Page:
Election Official: Kabila Ahead in Early, Partial Vote Tallies

Posted December 2nd, 2011 at 9:55 pm (UTC-5)
Leave a comment

Democratic Republic of Congo President Joseph Kabila has taken an early lead in the vote count from this week's presidential election.

Mathieu Mpita, a spokesman for Congo's Independent National Election Commission, told VOA Friday that President Kabila has 1.5 million votes so far, while veteran opposition leader Etienne Tshisekedi is running second with 996,000 votes.

Mpita said that only 15.2 percent of the ballots have been counted so far.

President Kabila is running for re-election against 10 challengers, three of whom have called for the vote to be annulled because of irregularities and logistical problems.

The vast central African country was scheduled to hold a one-day vote Monday, but polling continued through Wednesday after ballots and voter lists failed to arrive at some polling stations.

The election commission has said it will publish full provisional results by December 6th, when Mr. Kabila's term expires.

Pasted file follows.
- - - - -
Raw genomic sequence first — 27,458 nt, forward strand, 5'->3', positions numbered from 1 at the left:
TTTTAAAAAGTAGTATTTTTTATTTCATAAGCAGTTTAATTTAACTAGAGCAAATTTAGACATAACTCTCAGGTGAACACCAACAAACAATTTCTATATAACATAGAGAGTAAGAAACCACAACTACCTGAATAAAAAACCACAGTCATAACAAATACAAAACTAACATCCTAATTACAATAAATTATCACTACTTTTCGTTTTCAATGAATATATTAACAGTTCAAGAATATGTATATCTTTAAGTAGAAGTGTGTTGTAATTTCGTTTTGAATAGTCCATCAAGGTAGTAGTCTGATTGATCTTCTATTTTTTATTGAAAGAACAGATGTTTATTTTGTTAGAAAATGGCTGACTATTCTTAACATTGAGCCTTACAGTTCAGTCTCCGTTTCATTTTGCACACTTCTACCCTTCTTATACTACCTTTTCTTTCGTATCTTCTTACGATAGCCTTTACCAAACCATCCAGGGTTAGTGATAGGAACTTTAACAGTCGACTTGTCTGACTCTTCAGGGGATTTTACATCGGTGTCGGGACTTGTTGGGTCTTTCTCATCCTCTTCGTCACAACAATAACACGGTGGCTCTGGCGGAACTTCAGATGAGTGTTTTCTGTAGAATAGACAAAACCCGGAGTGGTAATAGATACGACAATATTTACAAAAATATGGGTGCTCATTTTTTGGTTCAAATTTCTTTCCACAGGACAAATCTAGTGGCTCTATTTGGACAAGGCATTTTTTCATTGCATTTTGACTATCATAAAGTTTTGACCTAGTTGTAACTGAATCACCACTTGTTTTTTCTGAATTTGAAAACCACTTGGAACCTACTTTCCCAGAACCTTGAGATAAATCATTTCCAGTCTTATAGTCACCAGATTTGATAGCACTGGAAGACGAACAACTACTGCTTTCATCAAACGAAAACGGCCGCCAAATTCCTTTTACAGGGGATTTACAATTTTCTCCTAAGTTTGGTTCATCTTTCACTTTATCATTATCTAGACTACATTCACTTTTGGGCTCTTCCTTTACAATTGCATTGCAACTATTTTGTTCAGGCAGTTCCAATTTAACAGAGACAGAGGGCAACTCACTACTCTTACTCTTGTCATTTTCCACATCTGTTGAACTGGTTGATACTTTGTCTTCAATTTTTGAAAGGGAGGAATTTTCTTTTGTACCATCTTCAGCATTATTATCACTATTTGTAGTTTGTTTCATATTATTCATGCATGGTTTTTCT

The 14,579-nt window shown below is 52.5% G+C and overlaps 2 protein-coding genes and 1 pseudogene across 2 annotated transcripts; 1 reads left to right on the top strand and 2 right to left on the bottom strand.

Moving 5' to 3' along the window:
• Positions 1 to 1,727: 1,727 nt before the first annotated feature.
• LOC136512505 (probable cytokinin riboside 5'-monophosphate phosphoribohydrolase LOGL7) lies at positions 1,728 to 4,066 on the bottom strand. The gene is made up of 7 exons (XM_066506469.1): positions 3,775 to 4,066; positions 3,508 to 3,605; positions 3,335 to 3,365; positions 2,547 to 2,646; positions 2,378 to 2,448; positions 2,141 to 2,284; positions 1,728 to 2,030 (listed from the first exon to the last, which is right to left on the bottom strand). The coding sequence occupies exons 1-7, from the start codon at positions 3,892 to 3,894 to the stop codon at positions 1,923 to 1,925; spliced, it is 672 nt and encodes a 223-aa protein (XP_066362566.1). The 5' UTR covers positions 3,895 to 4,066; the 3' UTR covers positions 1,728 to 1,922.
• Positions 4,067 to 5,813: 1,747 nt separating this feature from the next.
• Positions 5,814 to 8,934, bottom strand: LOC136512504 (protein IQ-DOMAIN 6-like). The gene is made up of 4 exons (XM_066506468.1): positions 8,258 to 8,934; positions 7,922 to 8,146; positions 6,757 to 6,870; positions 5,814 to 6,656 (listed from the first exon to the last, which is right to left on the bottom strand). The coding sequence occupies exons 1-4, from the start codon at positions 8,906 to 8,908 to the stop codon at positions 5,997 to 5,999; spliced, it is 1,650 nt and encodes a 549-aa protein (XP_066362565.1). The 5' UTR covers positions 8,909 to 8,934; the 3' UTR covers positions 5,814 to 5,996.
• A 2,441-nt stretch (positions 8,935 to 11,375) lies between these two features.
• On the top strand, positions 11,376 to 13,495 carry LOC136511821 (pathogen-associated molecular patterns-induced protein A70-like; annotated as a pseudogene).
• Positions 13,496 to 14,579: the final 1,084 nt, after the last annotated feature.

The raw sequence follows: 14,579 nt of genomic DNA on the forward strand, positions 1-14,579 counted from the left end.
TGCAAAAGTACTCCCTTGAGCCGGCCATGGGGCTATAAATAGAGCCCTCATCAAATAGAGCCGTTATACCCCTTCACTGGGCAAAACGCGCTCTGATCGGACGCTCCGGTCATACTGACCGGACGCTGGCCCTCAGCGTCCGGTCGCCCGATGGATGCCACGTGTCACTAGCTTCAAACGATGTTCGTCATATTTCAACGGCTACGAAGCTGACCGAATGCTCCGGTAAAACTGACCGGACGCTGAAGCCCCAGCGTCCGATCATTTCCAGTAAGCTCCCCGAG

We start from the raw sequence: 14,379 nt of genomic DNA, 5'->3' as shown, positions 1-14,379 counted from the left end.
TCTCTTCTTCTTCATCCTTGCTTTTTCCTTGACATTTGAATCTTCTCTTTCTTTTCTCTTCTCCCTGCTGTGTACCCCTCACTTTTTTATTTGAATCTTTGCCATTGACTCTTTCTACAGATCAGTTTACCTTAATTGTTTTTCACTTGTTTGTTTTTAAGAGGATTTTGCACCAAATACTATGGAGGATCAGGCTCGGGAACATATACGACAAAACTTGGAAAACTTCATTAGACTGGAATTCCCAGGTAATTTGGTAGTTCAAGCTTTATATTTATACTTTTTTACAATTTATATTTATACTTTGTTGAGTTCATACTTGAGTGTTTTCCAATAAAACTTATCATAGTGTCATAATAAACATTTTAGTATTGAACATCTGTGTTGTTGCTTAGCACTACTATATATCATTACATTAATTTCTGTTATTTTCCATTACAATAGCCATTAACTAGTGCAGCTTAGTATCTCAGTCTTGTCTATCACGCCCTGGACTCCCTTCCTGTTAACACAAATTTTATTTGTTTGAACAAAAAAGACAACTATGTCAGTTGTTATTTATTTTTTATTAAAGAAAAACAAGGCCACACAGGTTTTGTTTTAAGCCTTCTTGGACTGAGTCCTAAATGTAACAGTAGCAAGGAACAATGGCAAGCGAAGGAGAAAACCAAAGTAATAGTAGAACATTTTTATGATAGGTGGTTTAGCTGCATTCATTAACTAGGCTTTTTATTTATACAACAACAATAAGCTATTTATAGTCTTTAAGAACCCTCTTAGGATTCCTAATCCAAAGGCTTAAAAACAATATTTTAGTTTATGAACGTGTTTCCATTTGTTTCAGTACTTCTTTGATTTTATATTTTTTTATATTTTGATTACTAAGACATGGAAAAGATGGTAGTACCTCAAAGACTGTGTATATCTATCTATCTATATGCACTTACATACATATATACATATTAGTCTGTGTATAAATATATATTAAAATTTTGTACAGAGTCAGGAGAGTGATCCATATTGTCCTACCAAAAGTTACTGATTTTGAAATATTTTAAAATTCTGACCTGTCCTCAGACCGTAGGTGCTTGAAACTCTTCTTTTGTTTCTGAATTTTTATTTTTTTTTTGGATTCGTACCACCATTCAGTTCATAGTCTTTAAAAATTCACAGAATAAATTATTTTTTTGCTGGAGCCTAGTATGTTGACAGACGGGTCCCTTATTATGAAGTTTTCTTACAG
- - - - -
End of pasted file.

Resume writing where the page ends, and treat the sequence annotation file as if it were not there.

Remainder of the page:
Results from parliamentary elections also held this week are not expected until January.

Separately on Friday, Human Rights Watch says election-related violence killed at least 18 civilians and seriously wounded 100 others.

The US-based human rights group said Friday that most of those killed were shot dead by Republican Guard soldiers in the capital of Kinshasa.

The U.N. Security Council Friday condemned the election-related violence and expressed concern about what it called “logistical and technical difficulties” during the vote.

Congo's government has said it is bracing for possible violence following next week's announcement of results.

Security minister Adolphe Lumanu says his forces are prepared for a post-election dispute.

Adolphe Lumanu, Interior and Security Vice Prime Minister: “We have a plan to provide security during the electoral process. While we were preparing for the elections, we knew that there were those who were getting ready to contest the elections. I think that we are sufficiently prepared, we have a well trained and equipped police force, we are ready to face the situation, today, tomorrow and after the elections.”))

A preliminary European Union report says election observers saw ballot box stuffing and ballot shortages, and that some people were turned away from the polls.

African Union and other African observers have said the election was successful despite logistical problems.

U.S.-based monitors from the Carter Center reported a range of irregularities and logistical problems.